In a letter to the editor responding to a Bloomberg News article describing practices at Cerebral that included brief patient encounters, aggressive advertising and pressure on providers to prescribe drugs, Cerebral founder and CEO Kyle Robertson said his company did not give quotas or targets for clinicians to prescribe drugs. Cerebral “follows clinical prescribing guidelines based on the most recent research,” he wrote.

The company’s directors removed him as CEO in May.

The Cerebral allegations are “a wake-up call for everyone in the industry,” said Thomas Ferrante, an attorney at Foley & Lardner who represents some online companies. “It’s a reminder that healthcare is a highly regulated space.”

“Companies like Cerebral are disrupting telemedicine for everyone,” said Piper Buersmeyer, a psychiatric nurse practitioner who is the majority owner of Med Rx Partners, an online and in-person service that evaluates patients and prescribes medications in Vancouver, Washington. “They are a breach of trust.”

She said she is concerned that some companies do not adequately assess patients’ mental health issues before prescribing drugs.

Other companies also advertise directly to consumers for help getting medications. For example, Hims & Hers, another telehealth company in San Francisco, has run ads offering to provide “anxiety and depression medication in less than 24 hours” after customers fill out a short form and connect online with a Hims & Hers provider. Hers. A company spokesman, Sam Moore, said providers only prescribe drugs after following “evidence-based clinical protocols.”

Dr. Bob Kocher, president of Lyra Clinical Associates in Burlingame, Calif., said optimal treatment combines therapy with drugs when needed. That usually works better than treatment alone, he said. But he is concerned that some online therapy providers may not perform adequate clinical assessment of patients before and after prescribing, may rely too much on patient self-diagnosis and may not provide enough talk therapy.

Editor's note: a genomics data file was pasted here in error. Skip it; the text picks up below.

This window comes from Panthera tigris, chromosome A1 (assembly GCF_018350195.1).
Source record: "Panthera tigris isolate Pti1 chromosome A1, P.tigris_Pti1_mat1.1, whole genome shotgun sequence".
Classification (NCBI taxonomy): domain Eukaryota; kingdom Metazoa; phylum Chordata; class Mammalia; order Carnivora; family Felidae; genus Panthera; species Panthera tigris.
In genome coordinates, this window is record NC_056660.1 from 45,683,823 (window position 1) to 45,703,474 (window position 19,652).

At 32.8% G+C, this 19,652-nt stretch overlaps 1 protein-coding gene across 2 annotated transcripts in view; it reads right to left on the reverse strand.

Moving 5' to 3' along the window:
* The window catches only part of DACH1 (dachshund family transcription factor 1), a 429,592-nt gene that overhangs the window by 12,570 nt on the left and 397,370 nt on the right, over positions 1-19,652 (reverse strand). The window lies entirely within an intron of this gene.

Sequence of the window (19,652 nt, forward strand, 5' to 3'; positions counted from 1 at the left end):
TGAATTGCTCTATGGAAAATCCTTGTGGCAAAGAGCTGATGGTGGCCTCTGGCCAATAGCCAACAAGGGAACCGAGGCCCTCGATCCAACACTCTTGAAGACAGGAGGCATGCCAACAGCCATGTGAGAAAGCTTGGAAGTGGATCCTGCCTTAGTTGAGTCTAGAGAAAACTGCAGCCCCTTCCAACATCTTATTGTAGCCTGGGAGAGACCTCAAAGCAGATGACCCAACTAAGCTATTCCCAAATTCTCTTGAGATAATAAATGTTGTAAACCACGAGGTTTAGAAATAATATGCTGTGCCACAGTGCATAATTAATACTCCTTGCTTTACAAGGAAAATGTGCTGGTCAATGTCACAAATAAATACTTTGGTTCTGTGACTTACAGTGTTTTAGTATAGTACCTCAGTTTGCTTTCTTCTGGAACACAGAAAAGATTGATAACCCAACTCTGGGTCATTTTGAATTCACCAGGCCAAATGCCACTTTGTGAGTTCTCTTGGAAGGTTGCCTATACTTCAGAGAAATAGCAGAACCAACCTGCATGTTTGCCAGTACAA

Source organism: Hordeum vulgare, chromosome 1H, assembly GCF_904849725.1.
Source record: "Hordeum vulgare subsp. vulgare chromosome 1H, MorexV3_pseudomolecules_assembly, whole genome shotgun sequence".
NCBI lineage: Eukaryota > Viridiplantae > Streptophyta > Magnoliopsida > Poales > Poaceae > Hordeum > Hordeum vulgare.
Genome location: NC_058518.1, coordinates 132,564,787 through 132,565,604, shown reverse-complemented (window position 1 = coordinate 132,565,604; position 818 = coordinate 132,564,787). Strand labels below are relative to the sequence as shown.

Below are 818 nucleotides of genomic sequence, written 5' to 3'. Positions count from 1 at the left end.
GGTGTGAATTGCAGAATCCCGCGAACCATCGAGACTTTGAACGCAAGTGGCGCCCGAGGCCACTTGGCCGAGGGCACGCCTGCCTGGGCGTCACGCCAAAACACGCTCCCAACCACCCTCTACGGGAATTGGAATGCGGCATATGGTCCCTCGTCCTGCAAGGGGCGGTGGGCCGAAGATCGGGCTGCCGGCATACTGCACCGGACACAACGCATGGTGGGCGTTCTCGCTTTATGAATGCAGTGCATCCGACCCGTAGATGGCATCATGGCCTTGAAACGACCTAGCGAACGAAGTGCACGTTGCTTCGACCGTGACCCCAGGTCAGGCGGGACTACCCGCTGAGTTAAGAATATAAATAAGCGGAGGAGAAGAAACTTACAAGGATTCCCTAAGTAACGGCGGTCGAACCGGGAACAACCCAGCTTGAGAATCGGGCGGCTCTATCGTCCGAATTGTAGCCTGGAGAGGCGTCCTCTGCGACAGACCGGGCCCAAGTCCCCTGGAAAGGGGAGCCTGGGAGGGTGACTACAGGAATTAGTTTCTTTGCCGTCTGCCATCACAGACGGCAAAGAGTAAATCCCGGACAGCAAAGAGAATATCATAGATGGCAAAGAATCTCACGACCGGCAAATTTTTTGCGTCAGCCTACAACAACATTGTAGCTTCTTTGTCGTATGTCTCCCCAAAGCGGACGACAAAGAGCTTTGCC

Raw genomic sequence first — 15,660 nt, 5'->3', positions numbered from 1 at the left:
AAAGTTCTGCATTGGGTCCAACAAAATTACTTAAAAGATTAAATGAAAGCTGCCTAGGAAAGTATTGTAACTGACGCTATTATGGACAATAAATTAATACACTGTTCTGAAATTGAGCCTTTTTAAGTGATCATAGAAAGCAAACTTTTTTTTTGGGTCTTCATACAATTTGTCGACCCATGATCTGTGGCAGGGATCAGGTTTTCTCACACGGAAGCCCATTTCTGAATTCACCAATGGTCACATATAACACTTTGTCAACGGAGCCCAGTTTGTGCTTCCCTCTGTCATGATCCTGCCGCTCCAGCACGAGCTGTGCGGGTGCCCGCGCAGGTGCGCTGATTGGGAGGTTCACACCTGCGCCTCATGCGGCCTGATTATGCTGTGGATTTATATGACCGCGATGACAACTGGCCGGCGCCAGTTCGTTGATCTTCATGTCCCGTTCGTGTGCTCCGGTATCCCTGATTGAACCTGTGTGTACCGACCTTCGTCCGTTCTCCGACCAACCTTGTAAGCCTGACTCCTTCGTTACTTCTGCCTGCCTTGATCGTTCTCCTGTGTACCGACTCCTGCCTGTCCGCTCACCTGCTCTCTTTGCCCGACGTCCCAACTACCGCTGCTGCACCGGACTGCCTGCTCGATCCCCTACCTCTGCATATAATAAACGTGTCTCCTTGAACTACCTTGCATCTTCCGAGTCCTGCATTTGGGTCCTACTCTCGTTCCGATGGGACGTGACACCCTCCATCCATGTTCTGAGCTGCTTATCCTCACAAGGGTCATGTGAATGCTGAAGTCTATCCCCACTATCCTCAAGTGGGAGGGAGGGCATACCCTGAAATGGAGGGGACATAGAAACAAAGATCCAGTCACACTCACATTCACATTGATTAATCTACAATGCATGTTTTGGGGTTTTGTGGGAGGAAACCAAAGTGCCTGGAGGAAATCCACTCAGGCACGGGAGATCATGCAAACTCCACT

“It’s not always clear that it’s depression,” said Kocher, an internist. Prescribing drugs without adequate diagnostic work-up or continued talk therapy, he said, would be “worrying because antidepressants are not without serious risks, including suicide.”

Based on her experience reviewing some online companies for employers and training therapists in online settings, Maheu is concerned that companies may not be training their therapists how to provide safe, effective and ethical therapy online. As an online provider trainer, she teaches therapists how to de-escalate suicidal or other crisis situations through the video screen. Meanwhile, there is little government or professional regulation to protect consumers, she said.

“What’s happening is a corporate takeover of behavioral health by digital entrepreneurs,” Maheu said. “This industry is a disaster waiting to happen.”

KHN (Kaiser Health News) is a national newsroom that produces in-depth journalism on health issues. Along with Policy Analysis and Polling, KHN is one of the three main operational programs of the KFF (Family Kaiser Foundation). KFF is a charitable, non-profit organization providing information on health issues to the nation.